Regional Voices Project – A Different Perspective 

Recently we hosted our first focus group for ‘A Different Perspective’ as part of the Plymouth Cultural Investment Fund. This project exists under Regional Voices, which is a strand of our work seeking to engage people who currently have little to no engagement/experience with the theatre industry. We are leading the project alongside Creative Producer, Lorna Rosa whose work incorporates arts research alongside, designing and coordinating projects which elevate Black and Brown voices in the art field. The purpose of this particular project was to answer the question of “How will a specific, bespoke audience development campaign help to engage more black and global majority audiences?” 

Within the first phase we hope to gain greater insight into what is stopping people from going to the theatre, what would entice them to go to engage with the arts and what stories they would want to hear. Within the second phase we look further into how our research can inform future Beyond Face audience development strategies. 

In our first session we sat down to get to know one another better. This session was one to introduce them to Beyond Face, what we do and why we do it, allowing them to think about whether A Different Perspective is a project they’d like to feed into. 

There were a range of reasons the project had interested them, such as feeding an interest in performance that otherwise remained in highschool. However, the theme of community and connection was a prominent answer. Some participants were new to Plymouth and others well-known to the area, yet they all wanted to connect culturally and become a part of a space to freely exist and create in. One participant compared finding Beyond Face to finally seeing the beacon on a lighthouse,a place of safety and refuge. Hopefully this project can be that at its very core and more.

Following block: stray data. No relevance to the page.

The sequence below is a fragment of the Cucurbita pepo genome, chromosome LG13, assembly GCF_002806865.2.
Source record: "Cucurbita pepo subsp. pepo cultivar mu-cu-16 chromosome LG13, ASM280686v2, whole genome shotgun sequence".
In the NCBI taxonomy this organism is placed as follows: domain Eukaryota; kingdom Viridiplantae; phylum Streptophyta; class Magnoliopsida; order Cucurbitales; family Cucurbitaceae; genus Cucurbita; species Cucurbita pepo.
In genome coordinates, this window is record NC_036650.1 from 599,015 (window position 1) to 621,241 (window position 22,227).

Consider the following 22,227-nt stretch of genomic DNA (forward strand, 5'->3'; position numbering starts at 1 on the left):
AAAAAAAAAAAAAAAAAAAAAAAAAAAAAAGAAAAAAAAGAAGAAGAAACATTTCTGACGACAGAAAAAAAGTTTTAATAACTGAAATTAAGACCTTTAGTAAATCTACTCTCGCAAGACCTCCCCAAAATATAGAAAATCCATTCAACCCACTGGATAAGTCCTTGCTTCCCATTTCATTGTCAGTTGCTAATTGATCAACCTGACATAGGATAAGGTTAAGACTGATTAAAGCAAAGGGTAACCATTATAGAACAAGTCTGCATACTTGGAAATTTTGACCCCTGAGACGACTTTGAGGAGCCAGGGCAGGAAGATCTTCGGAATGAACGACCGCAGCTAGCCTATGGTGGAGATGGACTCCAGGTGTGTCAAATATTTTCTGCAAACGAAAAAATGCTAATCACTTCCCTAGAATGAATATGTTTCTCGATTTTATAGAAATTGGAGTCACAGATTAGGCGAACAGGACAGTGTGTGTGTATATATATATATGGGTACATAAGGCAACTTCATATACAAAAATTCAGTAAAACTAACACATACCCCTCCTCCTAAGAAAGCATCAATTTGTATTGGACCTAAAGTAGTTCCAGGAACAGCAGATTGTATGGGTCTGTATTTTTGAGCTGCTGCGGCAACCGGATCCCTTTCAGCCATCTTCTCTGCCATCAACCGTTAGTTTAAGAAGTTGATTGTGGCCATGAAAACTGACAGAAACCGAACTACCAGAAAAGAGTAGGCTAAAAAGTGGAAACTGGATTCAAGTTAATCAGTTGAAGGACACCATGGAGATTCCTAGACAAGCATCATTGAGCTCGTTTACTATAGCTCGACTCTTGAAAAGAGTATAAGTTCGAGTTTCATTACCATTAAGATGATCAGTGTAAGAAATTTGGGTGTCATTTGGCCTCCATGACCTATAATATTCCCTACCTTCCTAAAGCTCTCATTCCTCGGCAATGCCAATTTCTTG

Once everyone had introduced themselves and reasons for being there you could feel a buzz of excitement and anticipation as to what relationships and creations could be fostered in this space. The participants spoke openly about challenges they’ve faced both working and interacting with the arts, mentioning that there is a culture of box-ticking without the follow through. 

We also went around the room to share our different connections and experiences with art and theatre. Whether people had worked in theatre or simply wanted the opportunity to be a part of this transparent space, it was incredible to see everyone willingly offering their time and resources to benefit the group both as individuals and a collective. 

There was plenty of head nodding in agreement, laughter, suggestions and considerate thoughts. We left the room feeling hopeful of the knowledge that we might gain from our time with this group and excited about who else we can reach with it. 

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